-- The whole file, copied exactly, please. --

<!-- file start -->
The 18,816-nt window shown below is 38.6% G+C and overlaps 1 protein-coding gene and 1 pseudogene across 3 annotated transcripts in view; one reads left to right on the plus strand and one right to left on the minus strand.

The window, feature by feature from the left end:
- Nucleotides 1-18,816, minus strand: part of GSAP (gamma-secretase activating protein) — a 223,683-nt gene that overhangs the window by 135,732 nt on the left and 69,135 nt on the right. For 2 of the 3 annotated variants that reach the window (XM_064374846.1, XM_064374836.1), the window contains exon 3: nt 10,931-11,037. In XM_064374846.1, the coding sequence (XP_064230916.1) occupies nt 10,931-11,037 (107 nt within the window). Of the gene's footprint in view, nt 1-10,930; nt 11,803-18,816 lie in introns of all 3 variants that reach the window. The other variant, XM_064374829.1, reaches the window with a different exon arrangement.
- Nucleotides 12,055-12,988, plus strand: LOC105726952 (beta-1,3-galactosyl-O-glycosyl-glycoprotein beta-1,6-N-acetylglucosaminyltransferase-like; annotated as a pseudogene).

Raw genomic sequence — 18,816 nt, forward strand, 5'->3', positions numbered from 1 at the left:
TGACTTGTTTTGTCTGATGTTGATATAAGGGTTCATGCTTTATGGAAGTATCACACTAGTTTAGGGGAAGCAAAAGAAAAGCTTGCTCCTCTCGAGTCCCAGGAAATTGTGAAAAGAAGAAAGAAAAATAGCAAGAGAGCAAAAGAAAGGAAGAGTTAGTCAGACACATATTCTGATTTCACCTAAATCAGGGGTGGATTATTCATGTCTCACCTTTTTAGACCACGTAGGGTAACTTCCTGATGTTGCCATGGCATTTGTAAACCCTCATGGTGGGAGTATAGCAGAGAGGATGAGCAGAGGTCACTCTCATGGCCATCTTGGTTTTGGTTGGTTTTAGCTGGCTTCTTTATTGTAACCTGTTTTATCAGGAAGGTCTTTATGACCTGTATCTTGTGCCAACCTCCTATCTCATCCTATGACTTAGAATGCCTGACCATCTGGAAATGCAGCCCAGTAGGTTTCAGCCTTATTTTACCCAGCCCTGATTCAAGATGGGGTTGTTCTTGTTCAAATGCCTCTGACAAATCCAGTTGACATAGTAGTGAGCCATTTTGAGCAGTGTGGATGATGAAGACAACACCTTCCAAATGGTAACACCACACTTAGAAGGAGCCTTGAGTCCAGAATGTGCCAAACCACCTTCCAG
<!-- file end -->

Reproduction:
The 18,816-nt window shown below is 38.6% G+C and overlaps 1 protein-coding gene and 1 pseudogene across 3 annotated transcripts in view; one reads left to right on the plus strand and one right to left on the minus strand.

The window, feature by feature from the left end:
- Nucleotides 1-18,816, minus strand: part of GSAP (gamma-secretase activating protein) — a 223,683-nt gene that overhangs the window by 135,732 nt on the left and 69,135 nt on the right. For 2 of the 3 annotated variants that reach the window (XM_064374846.1, XM_064374836.1), the window contains exon 3: nt 10,931-11,037. In XM_064374846.1, the coding sequence (XP_064230916.1) occupies nt 10,931-11,037 (107 nt within the window). Of the gene's footprint in view, nt 1-10,930; nt 11,803-18,816 lie in introns of all 3 variants that reach the window. The other variant, XM_064374829.1, reaches the window with a different exon arrangement.
- Nucleotides 12,055-12,988, plus strand: LOC105726952 (beta-1,3-galactosyl-O-glycosyl-glycoprotein beta-1,6-N-acetylglucosaminyltransferase-like; annotated as a pseudogene).

Raw genomic sequence — 18,816 nt, forward strand, 5'->3', positions numbered from 1 at the left:
TGACTTGTTTTGTCTGATGTTGATATAAGGGTTCATGCTTTATGGAAGTATCACACTAGTTTAGGGGAAGCAAAAGAAAAGCTTGCTCCTCTCGAGTCCCAGGAAATTGTGAAAAGAAGAAAGAAAAATAGCAAGAGAGCAAAAGAAAGGAAGAGTTAGTCAGACACATATTCTGATTTCACCTAAATCAGGGGTGGATTATTCATGTCTCACCTTTTTAGACCACGTAGGGTAACTTCCTGATGTTGCCATGGCATTTGTAAACCCTCATGGTGGGAGTATAGCAGAGAGGATGAGCAGAGGTCACTCTCATGGCCATCTTGGTTTTGGTTGGTTTTAGCTGGCTTCTTTATTGTAACCTGTTTTATCAGGAAGGTCTTTATGACCTGTATCTTGTGCCAACCTCCTATCTCATCCTATGACTTAGAATGCCTGACCATCTGGAAATGCAGCCCAGTAGGTTTCAGCCTTATTTTACCCAGCCCTGATTCAAGATGGGGTTGTTCTTGTTCAAATGCCTCTGACAAATCCAGTTGACATAGTAGTGAGCCATTTTGAGCAGTGTGGATGATGAAGACAACACCTTCCAAATGGTAACACCACACTTAGAAGGAGCCTTGAGTCCAGAATGTGCCAAACCACCTTCCAG